This past weekend saw 2 of Asia’s top talents take to the ring as Jerwin Ancajas and Daigo Higa defended their respective world titles. It should be noted that both were in bouts they were expected to win but maintaining the excellent momentum that both men had built up was important.
Ancajas defended his IBF super flyweight strap for the 4th time against Israel Gonzalez at the American Bank Center in Corpus Christi, Texas. After 3 KO wins on the road in 2017 the Filipino southpaw earned a contract with promotional powerhouse Top Rank and the contest with Gonzalez was his debut for the US outfit. The fight was broadcast on ESPN in America and on ESPN TV5 in the Philippines which was a real coup as the vast majority of Filipino boxers have been starved of TV coverage and media attention.
Ancajas nailed Gonzalez with a left hand in the opening stanza, scoring a knockdown and an early night looked feasible however, the Mexican challenger proved to be a competent adversary and made things slightly awkward for the champion. 2 knockdowns in round 10 saw Ancajas eventually get the job done and overall it was a successful night’s work for the 26-year-old. Ancajas did neglect the body more than he had done in previous outings and if you were being hypercritical then a more aggressive approach may have brought an early finish but credit should be given to Gonzalez who proved a game opponent. The thudding jab was again impressive and is an essential tool to set up the left hand and against more willing opposition expect to see Ancajas in some highly entertaining scraps.
Next up almost certainly is a mandatory defense against Jonas Sultan in an all Filipino world title clash. If it does take place then it will be the first all Pinoy world title fight since 1925 when Pancho Villa won via 15- round decision versus Clever Sencio in Manila. On the surface to most this would seem a quite staggering statistic but to those who follow the Filipino scene this is just now the unfortunate reality.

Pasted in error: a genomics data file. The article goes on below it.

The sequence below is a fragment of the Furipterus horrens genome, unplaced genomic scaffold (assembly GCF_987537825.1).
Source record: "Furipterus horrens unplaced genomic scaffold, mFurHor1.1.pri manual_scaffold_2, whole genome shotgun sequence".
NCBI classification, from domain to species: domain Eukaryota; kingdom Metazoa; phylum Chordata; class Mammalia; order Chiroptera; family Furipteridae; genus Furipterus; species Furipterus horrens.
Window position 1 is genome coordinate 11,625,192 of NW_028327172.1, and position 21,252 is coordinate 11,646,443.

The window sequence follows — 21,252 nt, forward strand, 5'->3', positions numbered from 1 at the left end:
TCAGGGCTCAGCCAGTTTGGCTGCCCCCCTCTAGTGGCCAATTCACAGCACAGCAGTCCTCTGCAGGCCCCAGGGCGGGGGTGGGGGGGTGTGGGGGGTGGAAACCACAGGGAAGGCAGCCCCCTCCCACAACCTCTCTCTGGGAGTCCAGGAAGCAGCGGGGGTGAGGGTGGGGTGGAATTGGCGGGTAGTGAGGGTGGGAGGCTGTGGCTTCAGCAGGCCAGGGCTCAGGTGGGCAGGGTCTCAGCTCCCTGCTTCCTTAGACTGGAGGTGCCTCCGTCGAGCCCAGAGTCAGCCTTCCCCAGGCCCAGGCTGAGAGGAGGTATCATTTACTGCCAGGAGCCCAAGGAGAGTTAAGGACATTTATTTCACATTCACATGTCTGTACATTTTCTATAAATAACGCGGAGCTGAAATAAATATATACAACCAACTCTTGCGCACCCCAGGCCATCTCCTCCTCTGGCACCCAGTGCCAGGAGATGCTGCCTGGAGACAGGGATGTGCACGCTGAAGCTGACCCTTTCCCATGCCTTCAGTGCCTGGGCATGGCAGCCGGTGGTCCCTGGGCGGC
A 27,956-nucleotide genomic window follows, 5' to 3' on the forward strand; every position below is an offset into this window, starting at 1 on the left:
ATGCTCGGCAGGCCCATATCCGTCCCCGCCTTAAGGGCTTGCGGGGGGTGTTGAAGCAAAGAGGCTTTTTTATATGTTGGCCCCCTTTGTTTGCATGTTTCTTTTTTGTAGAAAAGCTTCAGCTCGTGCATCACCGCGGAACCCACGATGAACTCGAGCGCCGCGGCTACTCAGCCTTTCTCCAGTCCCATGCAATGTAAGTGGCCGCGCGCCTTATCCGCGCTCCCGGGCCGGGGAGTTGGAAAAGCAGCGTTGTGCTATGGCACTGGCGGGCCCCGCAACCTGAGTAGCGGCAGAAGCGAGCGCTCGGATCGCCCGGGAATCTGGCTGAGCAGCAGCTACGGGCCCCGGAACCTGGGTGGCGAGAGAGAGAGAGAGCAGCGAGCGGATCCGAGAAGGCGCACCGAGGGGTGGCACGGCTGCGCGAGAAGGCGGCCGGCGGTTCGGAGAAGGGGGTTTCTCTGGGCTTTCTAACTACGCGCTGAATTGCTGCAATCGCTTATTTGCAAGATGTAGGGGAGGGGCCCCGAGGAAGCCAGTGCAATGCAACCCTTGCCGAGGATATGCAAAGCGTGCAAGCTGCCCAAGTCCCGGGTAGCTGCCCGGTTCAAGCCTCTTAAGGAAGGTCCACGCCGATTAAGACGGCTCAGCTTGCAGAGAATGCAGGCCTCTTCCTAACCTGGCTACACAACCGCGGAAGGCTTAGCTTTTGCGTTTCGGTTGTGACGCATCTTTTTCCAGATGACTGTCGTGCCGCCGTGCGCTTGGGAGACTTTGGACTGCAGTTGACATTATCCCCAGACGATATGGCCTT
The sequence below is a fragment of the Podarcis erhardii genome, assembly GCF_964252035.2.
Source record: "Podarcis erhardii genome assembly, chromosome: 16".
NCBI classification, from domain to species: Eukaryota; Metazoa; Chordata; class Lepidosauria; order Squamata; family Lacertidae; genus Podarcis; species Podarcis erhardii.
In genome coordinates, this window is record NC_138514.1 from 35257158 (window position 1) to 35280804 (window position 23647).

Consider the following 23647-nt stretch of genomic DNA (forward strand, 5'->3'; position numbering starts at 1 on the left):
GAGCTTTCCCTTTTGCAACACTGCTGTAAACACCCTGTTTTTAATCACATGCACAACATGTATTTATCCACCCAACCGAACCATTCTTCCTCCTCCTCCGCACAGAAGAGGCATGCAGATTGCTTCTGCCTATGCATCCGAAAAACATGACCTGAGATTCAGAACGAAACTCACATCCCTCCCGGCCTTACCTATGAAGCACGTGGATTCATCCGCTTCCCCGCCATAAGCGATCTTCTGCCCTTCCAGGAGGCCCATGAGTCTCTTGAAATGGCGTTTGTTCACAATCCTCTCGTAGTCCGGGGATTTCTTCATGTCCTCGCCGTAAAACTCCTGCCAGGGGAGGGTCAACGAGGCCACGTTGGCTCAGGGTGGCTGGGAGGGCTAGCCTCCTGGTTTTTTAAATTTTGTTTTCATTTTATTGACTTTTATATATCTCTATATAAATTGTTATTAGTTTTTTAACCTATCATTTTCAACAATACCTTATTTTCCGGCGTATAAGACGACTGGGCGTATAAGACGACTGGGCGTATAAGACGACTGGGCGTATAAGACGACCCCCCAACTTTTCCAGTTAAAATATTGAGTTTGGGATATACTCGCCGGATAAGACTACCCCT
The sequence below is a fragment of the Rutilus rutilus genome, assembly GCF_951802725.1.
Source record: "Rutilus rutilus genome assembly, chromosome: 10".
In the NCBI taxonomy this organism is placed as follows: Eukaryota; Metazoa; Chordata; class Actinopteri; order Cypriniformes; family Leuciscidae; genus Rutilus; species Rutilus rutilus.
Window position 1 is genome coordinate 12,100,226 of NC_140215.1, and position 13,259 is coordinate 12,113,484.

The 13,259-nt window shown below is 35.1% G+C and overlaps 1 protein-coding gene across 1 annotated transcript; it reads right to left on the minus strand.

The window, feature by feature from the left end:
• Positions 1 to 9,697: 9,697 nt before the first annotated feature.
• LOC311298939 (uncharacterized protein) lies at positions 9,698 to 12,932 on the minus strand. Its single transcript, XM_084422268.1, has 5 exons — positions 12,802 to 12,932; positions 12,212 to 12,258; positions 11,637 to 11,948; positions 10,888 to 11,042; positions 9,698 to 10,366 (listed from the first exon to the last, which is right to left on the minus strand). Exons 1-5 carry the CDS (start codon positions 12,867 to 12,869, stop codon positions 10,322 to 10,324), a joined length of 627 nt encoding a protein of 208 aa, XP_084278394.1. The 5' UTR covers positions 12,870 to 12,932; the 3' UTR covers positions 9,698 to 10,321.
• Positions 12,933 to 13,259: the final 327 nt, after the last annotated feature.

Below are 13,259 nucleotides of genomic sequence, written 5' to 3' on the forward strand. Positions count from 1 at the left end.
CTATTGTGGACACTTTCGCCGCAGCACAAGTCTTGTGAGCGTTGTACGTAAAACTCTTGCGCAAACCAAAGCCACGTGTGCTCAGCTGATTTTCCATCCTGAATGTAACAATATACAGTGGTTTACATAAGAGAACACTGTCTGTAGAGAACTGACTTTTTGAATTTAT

With the historical reference and uniqueness of the contest it should be a fairly easy sell and if placed in an area with a solid Filipino population it would also hopefully draw a good crowd and maybe, just maybe the ridiculous notion of Filipino versus Filipino is somehow bad for the sport will be dispelled for ever. As for the fight itself Sultan more than earned his shot with a mature and intelligent display to outpoint forma 108 and 112 lb champion Johnriel Casimero last September over 12 rounds. If Ancajas can overcome his countrymen then there are numerous fabulous matchups available in a super flyweight division that is bursting at the seams with talent.
A few hours later at the Prefectural Budokan in Okinawa Daigo Higa made the second defense of his WBC flyweight crown against forma WBO strawweight champion Moises Fuentes. Higa has built a reputation amongst hard core fans as this destructive force of nature and was aiming to score his 15th straight KO which would tie a Japanese record set by Tsuyoshi Hamada. The bout against Fuentes was a homecoming with the last world title fight to be held in Okinawa coming way back in 1981 when Yoko Gushiken lost his light flyweight belt to Pedro Flores.
The Mexican possessed a significant height and reach advantage over the young champion and towered over him. Fuentes landed a right hand in the first few seconds but that was to be the extent of his success as Higa forced him backwards and landed with numerous hard shots. An attack to the body saw the challenger crumple to the canvas and the fight was over in the first round. It was noticeable in the post-fight interview how much more confident the 22-year-old now is compared to the shy emotional kid from a couple of years ago.
With the consecutive KO record now tied next up could be a meeting with unbeaten Pakistani Muhammad Waseem in what would be a mandatory defense with May being targeted. Waseem has been a victim of some financial difficulties but if these can be resolved his excellent amateur background and solid skillset present an intriguing challenge. Higa also stated his desire for a unification and he’ll be attending the upcoming SuperFly card where 2 112 lb title tussles are taking place. All Japanese battles with Sho Kimura and Kosei Tanaka are also a possibility.
Making the flyweight limit for the KO wrecking machine isn’t a straight forward task and a move up 3 pounds is an inevitability with 2019 being the likely time this occurs. Venturing over to America is also a wish and given that the lower weights have finally made some traction and his heavy hands and crowd pleasing style Higa would surely be a hit to the US audience. Finally an annual defense in Okinawa is also an aim and for the likes of Tatsuro Nakashima, Ryuto Owan and Shawn Oda who appeared on the Fuentes undercard, Higa is a crucial talisman to keeping up the revival of boxing in Okinawa but a larger venue is necessary to meet the demand to see this quite extraordinary young talent.